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December,
2004

FDA OVERSIGHT OF TOBACCO IS AVERTED...
FOR NOW...

On October 11th, the American Jobs Creation Act (H.R. 4520) was passed by the the U.S. Congress; most significantly for the domestic tobacco industry, it did not contain hotly debated legislation that would have granted the Federal Drug Administration (FDA) regulatory oversight of tobacco. A bullet was dodged... this time.

The tobacco regulations that were ultimately stricken from the legislation would have been highly detrimental to tobacco retailers, distributors, and most manufacturers. In fact, only one tobacco manufacturer - Philip Morris - supports FDA regulation of the tobacco industry, and is expected to continue backing future legislative efforts to achieve FDA oversight.

The defeated provisions would have:

  • Granted the FDA the authority to ban conventional tobacco products based on their use of natural or added ingredients, or require restrictions on the components of smoke generated by a tobacco product, altering the taste and smoking characteristics of many current products.
  • Granted the FDA the power to ban all flavored tobacco - cigarettes, cigars, pipe tobaccos, and RYO/MYO cigarette tobaccos. The pipe tobacco industry alone could be put out of business entirely.
  • Added new labeling requirements requiring tobacco merchandise to include the name and address of the packer, the quantity of the contents, and an accurate statement describing the percentage of domestic versus foreign grown tobacco, which could drive retailers out of business under the burden of excessive administrative and labeling costs.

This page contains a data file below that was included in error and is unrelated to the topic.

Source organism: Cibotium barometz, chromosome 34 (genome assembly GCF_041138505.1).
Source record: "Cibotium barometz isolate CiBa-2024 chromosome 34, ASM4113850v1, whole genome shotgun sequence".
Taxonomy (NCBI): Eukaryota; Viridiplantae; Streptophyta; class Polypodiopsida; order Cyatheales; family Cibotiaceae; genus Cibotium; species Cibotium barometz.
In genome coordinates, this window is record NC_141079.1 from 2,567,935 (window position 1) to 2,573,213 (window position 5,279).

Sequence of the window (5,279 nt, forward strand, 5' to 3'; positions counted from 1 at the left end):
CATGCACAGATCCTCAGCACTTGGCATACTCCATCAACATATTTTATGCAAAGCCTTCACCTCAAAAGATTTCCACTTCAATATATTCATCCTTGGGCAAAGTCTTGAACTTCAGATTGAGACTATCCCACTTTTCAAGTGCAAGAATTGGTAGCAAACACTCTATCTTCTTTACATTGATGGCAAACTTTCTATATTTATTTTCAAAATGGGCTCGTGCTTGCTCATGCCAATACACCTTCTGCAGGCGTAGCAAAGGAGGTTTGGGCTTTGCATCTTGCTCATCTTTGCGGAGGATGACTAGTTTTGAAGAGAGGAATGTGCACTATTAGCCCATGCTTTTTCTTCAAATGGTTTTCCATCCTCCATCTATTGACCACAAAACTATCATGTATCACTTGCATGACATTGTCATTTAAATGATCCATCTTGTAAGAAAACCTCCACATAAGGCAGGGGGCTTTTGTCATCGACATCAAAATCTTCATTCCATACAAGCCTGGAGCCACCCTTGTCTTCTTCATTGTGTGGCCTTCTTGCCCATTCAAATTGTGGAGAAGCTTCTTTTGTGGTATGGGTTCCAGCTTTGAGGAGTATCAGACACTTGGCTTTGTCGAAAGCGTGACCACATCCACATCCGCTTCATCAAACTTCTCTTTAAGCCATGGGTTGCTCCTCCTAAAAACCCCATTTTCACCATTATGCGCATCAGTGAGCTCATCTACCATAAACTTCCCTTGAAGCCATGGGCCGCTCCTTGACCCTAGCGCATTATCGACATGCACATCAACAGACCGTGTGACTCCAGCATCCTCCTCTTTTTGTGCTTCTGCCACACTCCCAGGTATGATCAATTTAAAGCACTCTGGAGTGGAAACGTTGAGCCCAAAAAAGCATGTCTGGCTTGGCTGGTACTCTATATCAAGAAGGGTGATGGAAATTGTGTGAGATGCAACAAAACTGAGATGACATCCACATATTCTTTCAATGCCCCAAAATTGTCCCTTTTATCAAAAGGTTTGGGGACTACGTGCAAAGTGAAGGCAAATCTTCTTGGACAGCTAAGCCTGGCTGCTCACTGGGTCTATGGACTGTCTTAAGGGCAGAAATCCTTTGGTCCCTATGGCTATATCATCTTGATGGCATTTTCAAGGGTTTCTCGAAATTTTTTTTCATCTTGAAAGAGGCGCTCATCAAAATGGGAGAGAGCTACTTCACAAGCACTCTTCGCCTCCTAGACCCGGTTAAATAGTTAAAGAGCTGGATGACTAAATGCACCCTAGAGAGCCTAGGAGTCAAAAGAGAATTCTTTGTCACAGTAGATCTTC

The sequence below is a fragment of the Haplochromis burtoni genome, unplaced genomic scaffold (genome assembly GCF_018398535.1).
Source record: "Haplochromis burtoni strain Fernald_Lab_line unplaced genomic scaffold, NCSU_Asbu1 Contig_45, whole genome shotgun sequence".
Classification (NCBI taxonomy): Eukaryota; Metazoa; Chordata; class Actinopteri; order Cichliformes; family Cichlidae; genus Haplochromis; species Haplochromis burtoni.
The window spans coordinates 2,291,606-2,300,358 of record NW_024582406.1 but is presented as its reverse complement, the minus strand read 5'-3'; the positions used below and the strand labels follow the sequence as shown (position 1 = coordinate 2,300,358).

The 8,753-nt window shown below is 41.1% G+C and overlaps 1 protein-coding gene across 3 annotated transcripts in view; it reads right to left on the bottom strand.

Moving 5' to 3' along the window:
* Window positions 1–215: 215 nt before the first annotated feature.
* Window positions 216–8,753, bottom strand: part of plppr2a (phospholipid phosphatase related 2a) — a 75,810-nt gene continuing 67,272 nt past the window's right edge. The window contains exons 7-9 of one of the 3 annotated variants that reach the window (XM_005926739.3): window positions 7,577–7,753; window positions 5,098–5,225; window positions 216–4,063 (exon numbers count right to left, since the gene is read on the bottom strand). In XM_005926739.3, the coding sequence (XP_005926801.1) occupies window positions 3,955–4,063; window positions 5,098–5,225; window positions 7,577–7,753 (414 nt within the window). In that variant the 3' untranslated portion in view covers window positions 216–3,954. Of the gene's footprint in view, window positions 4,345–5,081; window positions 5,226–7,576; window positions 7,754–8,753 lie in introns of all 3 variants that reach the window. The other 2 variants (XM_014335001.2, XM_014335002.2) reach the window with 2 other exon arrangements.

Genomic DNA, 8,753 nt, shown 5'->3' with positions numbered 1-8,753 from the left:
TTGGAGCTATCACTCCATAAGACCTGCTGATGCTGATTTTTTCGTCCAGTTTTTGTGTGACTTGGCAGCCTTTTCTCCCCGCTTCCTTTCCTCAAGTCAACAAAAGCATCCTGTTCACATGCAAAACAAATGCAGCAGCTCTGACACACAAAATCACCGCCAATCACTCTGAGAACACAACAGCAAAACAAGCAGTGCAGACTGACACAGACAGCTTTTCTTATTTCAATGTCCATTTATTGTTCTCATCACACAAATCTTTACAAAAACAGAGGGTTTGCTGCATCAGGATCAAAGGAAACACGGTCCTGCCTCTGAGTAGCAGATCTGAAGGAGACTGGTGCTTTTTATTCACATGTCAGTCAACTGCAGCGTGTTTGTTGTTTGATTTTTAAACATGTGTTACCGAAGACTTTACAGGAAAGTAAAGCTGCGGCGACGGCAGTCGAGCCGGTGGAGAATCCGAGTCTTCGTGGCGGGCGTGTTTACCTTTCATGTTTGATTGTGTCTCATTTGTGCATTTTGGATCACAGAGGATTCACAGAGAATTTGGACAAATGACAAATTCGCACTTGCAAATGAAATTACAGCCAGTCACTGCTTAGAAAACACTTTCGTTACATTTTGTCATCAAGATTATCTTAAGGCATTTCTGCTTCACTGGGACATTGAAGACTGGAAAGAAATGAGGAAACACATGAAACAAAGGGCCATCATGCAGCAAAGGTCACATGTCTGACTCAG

• Funded the program with "user fees" assessed on tobacco manufacturers and importers which, along with the costs of complying with FDA regulations and requirements, would have driven the price of tobacco products to levels high enough to drive business from retail stores.
Industry associations, including the National Association of Tobacco Outlets (N.A.T.O.) and the Retail Tobacco Dealers of America (RTDA), among others, did a stellar job of lobbying key legislators involved in the debate and rallying members to do the same - perhaps the largest effort ever to fend off a major threat to tobacco retailers.

The victory was an important one, but the effort may need to be repeated again in the next Congress, and the importance of participation by every retail member cannot be underscored enough.

E. Edward Hoyt III